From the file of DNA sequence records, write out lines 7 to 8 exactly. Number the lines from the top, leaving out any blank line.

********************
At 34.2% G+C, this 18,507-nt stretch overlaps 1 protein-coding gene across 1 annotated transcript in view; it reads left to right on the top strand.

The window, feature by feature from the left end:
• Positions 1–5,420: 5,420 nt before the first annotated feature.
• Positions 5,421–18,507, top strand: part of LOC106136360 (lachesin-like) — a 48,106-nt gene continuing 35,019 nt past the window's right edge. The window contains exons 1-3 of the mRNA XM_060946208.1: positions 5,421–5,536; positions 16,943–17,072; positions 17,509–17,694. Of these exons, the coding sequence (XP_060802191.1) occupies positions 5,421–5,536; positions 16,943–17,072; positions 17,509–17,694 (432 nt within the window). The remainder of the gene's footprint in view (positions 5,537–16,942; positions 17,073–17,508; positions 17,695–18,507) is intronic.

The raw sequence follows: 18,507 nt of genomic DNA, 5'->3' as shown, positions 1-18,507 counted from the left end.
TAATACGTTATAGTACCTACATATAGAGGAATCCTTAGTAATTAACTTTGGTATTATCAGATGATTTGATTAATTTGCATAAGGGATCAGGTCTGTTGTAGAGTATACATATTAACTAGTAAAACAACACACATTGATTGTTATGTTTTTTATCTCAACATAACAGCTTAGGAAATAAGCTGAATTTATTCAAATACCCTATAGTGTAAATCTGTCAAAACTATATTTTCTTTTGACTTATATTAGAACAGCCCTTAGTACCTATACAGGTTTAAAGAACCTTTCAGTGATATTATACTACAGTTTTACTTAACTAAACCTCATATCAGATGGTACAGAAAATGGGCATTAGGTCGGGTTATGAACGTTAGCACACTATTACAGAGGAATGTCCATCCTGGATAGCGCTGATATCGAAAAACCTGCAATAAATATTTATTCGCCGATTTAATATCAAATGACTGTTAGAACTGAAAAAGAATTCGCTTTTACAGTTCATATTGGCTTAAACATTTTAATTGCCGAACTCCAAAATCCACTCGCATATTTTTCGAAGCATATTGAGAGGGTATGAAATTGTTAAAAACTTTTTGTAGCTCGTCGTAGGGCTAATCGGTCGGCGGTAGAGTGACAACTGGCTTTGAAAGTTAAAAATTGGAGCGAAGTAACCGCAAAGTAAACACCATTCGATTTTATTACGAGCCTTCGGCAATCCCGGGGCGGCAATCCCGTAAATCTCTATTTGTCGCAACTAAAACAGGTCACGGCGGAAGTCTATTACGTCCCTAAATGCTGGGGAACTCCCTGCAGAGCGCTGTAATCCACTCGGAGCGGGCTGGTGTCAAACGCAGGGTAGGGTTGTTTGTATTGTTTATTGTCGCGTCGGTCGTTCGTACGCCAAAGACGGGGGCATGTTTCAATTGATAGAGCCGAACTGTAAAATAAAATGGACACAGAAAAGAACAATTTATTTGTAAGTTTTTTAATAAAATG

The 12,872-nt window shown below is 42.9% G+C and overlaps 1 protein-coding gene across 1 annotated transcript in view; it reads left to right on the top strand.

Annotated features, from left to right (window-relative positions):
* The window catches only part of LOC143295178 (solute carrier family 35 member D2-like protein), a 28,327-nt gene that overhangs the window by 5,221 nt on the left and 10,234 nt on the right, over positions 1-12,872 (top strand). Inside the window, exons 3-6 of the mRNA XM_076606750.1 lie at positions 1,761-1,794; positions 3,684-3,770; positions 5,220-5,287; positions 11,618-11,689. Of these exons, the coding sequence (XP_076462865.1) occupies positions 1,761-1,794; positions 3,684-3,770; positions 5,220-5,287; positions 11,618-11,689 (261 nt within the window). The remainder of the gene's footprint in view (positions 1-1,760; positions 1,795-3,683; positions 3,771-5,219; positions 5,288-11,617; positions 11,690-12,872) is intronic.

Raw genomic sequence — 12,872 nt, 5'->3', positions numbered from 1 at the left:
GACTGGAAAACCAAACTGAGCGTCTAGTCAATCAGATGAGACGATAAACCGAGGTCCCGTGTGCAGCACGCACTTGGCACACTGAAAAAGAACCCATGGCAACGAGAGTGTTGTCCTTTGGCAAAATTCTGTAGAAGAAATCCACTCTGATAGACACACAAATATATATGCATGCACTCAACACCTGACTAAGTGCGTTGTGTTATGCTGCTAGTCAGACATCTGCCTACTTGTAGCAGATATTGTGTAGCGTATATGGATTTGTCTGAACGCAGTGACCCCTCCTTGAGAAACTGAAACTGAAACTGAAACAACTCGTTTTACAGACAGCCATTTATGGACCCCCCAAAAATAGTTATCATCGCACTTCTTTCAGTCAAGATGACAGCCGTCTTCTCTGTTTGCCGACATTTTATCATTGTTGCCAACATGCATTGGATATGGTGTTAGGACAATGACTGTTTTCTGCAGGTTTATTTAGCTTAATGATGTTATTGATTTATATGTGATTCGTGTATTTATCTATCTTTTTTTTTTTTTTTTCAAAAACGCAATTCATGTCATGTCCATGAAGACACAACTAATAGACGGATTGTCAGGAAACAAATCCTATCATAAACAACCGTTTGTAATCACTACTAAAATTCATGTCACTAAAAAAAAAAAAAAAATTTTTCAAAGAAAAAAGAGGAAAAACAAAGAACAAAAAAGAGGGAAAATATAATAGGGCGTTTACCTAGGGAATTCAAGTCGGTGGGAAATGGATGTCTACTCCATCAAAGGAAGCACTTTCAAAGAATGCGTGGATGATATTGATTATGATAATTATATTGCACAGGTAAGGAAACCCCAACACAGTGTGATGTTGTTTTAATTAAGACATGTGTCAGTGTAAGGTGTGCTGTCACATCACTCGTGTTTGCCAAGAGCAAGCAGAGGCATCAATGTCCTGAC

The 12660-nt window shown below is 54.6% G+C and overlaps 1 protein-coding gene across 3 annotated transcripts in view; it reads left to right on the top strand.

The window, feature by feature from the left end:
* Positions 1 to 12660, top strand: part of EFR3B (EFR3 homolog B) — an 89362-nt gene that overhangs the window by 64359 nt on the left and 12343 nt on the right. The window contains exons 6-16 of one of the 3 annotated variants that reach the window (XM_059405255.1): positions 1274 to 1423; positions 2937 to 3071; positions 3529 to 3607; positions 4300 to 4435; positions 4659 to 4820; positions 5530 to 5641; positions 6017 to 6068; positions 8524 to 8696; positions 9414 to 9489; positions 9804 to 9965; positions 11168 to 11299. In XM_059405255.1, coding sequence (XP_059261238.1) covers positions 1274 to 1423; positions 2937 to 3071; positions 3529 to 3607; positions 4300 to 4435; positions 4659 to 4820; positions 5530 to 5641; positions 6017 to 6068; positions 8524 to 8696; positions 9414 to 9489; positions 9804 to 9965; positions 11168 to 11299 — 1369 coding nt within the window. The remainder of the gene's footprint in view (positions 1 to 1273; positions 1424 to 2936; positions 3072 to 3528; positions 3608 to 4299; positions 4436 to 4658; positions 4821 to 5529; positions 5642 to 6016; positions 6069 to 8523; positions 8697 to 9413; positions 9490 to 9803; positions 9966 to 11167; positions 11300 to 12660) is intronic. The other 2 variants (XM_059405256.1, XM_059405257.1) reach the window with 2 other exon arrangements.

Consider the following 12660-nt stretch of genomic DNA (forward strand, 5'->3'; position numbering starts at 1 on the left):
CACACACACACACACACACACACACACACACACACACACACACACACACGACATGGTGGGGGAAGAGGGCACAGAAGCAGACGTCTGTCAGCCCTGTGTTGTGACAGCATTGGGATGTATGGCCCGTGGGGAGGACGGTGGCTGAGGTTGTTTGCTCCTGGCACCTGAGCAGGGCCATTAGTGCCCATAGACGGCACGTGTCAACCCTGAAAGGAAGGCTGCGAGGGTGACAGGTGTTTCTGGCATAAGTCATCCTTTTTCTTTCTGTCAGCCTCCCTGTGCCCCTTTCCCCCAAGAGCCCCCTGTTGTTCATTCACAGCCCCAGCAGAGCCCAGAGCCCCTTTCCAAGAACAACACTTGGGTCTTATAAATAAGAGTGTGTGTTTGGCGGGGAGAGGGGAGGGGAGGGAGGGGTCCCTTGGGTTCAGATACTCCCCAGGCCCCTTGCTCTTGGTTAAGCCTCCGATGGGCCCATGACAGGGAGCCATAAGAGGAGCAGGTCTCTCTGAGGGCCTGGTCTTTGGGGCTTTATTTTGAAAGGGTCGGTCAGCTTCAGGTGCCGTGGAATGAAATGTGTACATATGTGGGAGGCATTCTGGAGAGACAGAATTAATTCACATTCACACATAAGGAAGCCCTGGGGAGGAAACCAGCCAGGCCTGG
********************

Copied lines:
The 12,872-nt window shown below is 42.9% G+C and overlaps 1 protein-coding gene across 1 annotated transcript in view; it reads left to right on the top strand.

Annotated features, from left to right (window-relative positions):